Updating Internal Audit Controls
Organizations select internal controls to protect their assets. The assets can vary from data to network equipment to personnel. These have one thing in common; they provide value to the organization. A control, therefore, must address a vulnerability and mitigate risk to an asset.
New vulnerabilities are being found and reported almost daily. These new findings are listed on the Common Vulnerabilities and Exposures (CVE) and National Vulnerability Database (NVD) websites. A new vulnerability, theoretically, can reduce the effectiveness of an existing control. An organization will not know this unless it regularly reviews and updates its internal audit controls.
The Audit Control Change Process
Changing or updating audit controls must follow a defined and approved process. This is necessary for several reasons.
- Auditors and auditees must know what is being audited and why.
- Auditors and auditees must know what constitutes successful compliance.
- Control failures may result in financial loss.
- Control failures may result in legal problems.
Organizations should have an audit control change process to ensure that changes are approved and effectively communicated to the organization. If not, changes may or may not occur, which leaves asset protection in jeopardy.
Understand the Framework
Audit control frameworks differ in purpose and applicability. The PCI-DSS Framework, for example, is considered an industry standard and applies to all entities involved in payment card processing. Organizations are not allowed to change any of the provided controls but may add controls as needed.
NIST frameworks, on the other hand, vary according to industry or purpose. The frameworks are a collection of recommended best practices and are voluntary. This means that an organization can choose controls according to applicability and may change the control's wording.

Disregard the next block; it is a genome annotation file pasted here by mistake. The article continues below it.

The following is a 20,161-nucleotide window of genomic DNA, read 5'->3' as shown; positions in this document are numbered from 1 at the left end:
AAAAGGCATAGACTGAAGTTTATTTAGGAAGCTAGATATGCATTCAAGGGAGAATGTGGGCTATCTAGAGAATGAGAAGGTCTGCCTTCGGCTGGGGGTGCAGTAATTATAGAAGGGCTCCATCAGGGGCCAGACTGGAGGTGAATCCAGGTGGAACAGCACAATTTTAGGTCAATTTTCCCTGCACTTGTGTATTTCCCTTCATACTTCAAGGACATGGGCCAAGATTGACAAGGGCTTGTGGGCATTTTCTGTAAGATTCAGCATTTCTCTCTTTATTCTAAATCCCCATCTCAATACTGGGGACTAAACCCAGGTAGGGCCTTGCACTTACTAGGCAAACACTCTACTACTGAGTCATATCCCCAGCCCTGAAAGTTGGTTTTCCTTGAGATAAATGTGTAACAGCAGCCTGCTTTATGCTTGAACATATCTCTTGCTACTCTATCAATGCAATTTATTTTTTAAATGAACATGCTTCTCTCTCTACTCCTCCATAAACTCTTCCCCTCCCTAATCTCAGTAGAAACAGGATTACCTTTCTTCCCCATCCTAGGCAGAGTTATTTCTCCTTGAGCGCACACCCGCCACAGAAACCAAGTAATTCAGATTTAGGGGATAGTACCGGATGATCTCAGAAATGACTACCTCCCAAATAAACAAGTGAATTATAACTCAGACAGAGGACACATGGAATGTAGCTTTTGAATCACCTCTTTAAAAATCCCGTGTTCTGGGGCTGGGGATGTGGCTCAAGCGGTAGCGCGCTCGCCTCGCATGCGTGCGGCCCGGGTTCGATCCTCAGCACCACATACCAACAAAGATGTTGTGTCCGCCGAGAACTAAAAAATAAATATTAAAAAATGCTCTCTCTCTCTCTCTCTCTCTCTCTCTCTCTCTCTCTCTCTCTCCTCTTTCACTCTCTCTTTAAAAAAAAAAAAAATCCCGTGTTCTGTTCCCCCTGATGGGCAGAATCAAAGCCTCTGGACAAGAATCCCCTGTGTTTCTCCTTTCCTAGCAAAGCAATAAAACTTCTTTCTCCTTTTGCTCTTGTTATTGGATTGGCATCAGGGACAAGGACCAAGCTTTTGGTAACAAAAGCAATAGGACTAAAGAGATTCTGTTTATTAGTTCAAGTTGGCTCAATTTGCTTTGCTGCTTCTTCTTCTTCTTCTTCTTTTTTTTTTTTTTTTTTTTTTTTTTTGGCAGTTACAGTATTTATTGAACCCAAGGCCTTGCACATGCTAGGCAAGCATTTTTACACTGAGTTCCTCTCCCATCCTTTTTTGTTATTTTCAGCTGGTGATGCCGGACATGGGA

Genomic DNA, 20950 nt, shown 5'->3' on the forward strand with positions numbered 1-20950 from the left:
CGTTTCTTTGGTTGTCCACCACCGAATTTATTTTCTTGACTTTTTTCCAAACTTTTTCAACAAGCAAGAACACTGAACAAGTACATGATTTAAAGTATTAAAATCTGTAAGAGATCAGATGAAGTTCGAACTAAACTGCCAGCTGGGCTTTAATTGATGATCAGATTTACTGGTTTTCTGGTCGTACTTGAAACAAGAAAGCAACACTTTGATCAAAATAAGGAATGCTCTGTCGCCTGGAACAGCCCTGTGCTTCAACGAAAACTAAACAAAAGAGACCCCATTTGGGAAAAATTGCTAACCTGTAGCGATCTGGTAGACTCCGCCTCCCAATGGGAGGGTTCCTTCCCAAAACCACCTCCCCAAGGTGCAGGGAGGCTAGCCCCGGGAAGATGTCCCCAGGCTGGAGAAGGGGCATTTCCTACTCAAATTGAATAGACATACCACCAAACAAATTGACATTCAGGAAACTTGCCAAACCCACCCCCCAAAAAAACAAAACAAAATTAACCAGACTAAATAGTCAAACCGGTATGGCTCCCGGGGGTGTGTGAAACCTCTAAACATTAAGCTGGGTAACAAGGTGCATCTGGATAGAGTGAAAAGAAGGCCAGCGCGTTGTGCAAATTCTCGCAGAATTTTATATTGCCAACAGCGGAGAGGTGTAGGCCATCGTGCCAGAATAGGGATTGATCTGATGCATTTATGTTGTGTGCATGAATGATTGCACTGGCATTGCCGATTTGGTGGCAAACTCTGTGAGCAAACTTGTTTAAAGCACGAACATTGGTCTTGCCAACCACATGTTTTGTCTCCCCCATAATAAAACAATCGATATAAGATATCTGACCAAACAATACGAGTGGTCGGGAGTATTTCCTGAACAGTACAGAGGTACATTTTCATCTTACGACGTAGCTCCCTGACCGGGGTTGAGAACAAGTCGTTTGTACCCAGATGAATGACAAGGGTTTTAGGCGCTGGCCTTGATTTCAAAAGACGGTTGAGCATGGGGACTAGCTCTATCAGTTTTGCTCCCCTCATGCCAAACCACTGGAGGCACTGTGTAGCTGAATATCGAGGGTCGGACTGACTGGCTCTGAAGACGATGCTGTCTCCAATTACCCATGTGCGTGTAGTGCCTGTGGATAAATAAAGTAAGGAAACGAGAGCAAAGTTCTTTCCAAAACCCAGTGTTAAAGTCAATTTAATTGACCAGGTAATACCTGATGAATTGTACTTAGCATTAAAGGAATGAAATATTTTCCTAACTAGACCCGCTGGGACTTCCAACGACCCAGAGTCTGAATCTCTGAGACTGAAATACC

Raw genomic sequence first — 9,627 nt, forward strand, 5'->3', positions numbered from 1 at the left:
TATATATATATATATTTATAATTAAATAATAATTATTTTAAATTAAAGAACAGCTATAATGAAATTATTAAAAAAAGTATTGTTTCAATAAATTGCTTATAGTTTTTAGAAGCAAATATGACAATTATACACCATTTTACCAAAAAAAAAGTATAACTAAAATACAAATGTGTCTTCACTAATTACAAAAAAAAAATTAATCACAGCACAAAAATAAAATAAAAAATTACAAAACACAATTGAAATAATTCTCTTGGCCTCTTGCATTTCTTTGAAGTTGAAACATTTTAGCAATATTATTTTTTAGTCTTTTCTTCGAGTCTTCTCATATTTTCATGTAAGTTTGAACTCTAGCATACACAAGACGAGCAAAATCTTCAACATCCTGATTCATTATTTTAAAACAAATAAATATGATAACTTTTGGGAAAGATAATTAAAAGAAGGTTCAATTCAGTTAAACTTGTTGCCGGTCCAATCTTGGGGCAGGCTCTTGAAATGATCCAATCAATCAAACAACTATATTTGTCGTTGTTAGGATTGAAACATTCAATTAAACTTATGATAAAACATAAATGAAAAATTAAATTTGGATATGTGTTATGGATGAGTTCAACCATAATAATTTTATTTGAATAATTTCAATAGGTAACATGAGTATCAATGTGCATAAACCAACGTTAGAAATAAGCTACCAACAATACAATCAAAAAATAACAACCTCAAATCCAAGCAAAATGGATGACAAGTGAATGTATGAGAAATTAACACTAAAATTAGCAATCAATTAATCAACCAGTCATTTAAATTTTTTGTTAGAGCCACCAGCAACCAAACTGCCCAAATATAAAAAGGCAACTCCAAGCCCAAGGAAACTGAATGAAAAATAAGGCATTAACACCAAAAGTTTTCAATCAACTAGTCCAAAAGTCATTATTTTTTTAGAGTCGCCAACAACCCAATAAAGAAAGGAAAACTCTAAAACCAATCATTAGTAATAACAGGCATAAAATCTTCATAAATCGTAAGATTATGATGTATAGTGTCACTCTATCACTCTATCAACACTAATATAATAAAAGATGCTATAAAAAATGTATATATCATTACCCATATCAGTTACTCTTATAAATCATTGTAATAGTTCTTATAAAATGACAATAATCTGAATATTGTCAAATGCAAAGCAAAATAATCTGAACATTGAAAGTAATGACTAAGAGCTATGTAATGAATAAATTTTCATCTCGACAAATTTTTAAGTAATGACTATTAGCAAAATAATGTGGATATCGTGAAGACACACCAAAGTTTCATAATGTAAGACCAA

Understanding any framework restrictions will let organizations know whether they can change or update internal audit controls. Even restrictive frameworks like PCI-DSS allow for additional controls to be added. Therefore, it is possible to modify or add a new control to address a new vulnerability.
Monitor New Vulnerabilities
Monitoring for new vulnerabilities should be a primary task and performed daily. This is necessary because conventional cybersecurity wisdom is that hackers view the CVE and NVD websites to find new ways of infiltrating networks. For them, it is often easier to use a known vulnerability that has not been mitigated or fixed rather than continuing to create network noise or log alerts.
In addition to the CVE and NVD websites, there are other sources of vulnerability information. Company websites, forums, and blogs may provide vulnerability information. This information is important because, once the data has been posted on the internet, it may be a race between hackers and defenders to achieve their respective goals.
Vulnerability and Control Verification
Once a vulnerability has been identified, it must be verified. This is a two-person process where the IT Audit Department provides vulnerability and control information to the production staff. The staff will then compare the two, determine applicability, and provide a positive or negative response to audit management.
A positive response means that the vulnerability applies to the organization, and the control must be changed. This is the responsibility of audit management with inputs from production. A negative response means that the vulnerability does not apply and can be logged or retained for informational purposes.
Audit Control Change Committee
Audit internal control changes may require the use of a committee. This group can meet and review vulnerabilities together rather than passing around emails or attachments. The group can also create the changes to be made to the control after verification. Overall, a committee can ensure that the appropriate company personnel is represented and notified of new vulnerabilities.
Cybrary provides online training courses in information technology and cybersecurity. These courses cover a myriad of subjects, from project management to penetration testing to auditing.